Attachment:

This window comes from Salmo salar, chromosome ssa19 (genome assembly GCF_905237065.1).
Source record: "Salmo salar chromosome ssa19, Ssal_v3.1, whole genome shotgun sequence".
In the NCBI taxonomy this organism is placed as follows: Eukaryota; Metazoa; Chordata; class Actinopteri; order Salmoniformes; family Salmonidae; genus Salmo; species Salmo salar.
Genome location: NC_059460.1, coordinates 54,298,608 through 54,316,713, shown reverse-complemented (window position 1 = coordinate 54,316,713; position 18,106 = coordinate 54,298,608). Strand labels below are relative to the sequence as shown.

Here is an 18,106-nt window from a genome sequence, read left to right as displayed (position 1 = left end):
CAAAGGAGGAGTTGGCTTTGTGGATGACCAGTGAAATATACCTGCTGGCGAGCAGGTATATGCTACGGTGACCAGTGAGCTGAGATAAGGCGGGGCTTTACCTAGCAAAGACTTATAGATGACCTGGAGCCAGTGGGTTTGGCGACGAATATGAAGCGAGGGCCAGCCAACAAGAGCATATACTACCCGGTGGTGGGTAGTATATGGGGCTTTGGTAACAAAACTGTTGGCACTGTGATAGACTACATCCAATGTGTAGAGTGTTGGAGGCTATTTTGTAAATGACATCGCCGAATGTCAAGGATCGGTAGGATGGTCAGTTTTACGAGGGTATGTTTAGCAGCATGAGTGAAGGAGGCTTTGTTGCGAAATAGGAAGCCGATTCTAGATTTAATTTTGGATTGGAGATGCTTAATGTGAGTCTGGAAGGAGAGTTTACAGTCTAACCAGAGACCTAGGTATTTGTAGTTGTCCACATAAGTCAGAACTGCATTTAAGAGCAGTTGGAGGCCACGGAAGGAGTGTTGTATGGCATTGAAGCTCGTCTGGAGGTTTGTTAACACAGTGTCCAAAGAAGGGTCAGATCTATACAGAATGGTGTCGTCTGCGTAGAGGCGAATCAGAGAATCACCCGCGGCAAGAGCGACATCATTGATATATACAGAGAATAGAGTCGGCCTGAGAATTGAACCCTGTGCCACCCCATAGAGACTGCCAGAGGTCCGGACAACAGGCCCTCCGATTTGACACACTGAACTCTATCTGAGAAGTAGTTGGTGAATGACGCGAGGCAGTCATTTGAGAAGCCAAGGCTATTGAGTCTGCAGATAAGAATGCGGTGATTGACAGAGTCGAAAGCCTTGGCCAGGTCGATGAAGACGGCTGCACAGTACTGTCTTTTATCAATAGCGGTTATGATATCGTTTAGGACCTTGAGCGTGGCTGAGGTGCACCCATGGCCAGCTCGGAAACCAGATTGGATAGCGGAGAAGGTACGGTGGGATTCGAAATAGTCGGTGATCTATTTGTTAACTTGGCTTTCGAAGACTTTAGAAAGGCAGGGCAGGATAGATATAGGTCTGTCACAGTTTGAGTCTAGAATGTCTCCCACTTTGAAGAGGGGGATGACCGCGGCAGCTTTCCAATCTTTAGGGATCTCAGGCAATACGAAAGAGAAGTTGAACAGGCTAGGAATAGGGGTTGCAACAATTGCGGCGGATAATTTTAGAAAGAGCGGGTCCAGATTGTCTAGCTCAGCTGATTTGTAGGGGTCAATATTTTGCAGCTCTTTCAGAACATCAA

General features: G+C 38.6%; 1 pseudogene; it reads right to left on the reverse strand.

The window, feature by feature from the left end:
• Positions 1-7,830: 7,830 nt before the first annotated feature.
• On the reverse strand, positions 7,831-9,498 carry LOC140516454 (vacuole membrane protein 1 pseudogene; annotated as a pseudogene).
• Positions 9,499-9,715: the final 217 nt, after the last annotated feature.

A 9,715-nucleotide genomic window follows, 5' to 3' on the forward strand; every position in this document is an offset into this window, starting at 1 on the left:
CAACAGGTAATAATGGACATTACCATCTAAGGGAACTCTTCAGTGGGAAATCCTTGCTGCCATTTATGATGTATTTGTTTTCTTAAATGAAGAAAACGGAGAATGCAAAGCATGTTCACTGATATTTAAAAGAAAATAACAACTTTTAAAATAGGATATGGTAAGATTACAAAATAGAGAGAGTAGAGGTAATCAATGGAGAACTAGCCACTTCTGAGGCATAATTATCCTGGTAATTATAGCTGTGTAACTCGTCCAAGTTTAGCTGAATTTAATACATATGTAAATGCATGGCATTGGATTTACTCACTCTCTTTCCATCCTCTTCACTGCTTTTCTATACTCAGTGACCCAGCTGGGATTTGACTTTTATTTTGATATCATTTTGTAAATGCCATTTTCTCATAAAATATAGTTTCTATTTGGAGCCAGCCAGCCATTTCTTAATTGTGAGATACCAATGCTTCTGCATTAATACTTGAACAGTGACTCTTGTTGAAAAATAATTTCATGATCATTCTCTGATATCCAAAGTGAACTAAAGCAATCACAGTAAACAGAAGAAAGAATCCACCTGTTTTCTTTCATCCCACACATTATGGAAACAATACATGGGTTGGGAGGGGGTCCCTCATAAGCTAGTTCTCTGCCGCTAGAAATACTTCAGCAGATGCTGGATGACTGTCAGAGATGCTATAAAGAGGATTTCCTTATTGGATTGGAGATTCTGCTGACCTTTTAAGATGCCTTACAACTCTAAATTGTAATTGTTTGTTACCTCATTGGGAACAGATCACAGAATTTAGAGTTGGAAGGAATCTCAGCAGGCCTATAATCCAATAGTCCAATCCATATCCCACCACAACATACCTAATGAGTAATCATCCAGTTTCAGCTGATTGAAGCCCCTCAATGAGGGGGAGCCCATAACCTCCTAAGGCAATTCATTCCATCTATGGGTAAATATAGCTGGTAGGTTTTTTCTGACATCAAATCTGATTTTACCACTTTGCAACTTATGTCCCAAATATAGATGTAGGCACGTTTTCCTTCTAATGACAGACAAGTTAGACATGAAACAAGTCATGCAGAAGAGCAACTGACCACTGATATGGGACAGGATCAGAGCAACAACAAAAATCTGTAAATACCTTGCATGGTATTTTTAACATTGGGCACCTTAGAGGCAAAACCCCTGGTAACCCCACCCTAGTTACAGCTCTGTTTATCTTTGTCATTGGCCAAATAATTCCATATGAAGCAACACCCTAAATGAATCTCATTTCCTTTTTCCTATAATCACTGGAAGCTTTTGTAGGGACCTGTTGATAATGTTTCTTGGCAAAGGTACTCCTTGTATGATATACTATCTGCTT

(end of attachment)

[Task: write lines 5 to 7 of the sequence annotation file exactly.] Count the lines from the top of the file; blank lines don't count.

Here is an 18,106-nt window from a genome sequence, read left to right as displayed (position 1 = left end):
CAAAGGAGGAGTTGGCTTTGTGGATGACCAGTGAAATATACCTGCTGGCGAGCAGGTATATGCTACGGTGACCAGTGAGCTGAGATAAGGCGGGGCTTTACCTAGCAAAGACTTATAGATGACCTGGAGCCAGTGGGTTTGGCGACGAATATGAAGCGAGGGCCAGCCAACAAGAGCATATACTACCCGGTGGTGGGTAGTATATGGGGCTTTGGTAACAAAACTGTTGGCACTGTGATAGACTACATCCAATGTGTAGAGTGTTGGAGGCTATTTTGTAAATGACATCGCCGAATGTCAAGGATCGGTAGGATGGTCAGTTTTACGAGGGTATGTTTAGCAGCATGAGTGAAGGAGGCTTTGTTGCGAAATAGGAAGCCGATTCTAGATTTAATTTTGGATTGGAGATGCTTAATGTGAGTCTGGAAGGAGAGTTTACAGTCTAACCAGAGACCTAGGTATTTGTAGTTGTCCACATAAGTCAGAACTGCATTTAAGAGCAGTTGGAGGCCACGGAAGGAGTGTTGTATGGCATTGAAGCTCGTCTGGAGGTTTGTTAACACAGTGTCCAAAGAAGGGTCAGATCTATACAGAATGGTGTCGTCTGCGTAGAGGCGAATCAGAGAATCACCCGCGGCAAGAGCGACATCATTGATATATACAGAGAATAGAGTCGGCCTGAGAATTGAACCCTGTGCCACCCCATAGAGACTGCCAGAGGTCCGGACAACAGGCCCTCCGATTTGACACACTGAACTCTATCTGAGAAGTAGTTGGTGAATGACGCGAGGCAGTCATTTGAGAAGCCAAGGCTATTGAGTCTGCAGATAAGAATGCGGTGATTGACAGAGTCGAAAGCCTTGGCCAGGTCGATGAAGACGGCTGCACAGTACTGTCTTTTATCAATAGCGGTTATGATATCGTTTAGGACCTTGAGCGTGGCTGAGGTGCACCCATGGCCAGCTCGGAAACCAGATTGGATAGCGGAGAAGGTACGGTGGGATTCGAAATAGTCGGTGATCTATTTGTTAACTTGGCTTTCGAAGACTTTAGAAAGGCAGGGCAGGATAGATATAGGTCTGTCACAGTTTGAGTCTAGAATGTCTCCCACTTTGAAGAGGGGGATGACCGCGGCAGCTTTCCAATCTTTAGGGATCTCAGGCAATACGAAAGAGAAGTTGAACAGGCTAGGAATAGGGGTTGCAACAATTGCGGCGGATAATTTTAGAAAGAGCGGGTCCAGATTGTCTAGCTCAGCTGATTTGTAGGGGTCAATATTTTGCAGCTCTTTCAGAACATCAA

General features: G+C 38.6%; 1 pseudogene; it reads right to left on the reverse strand.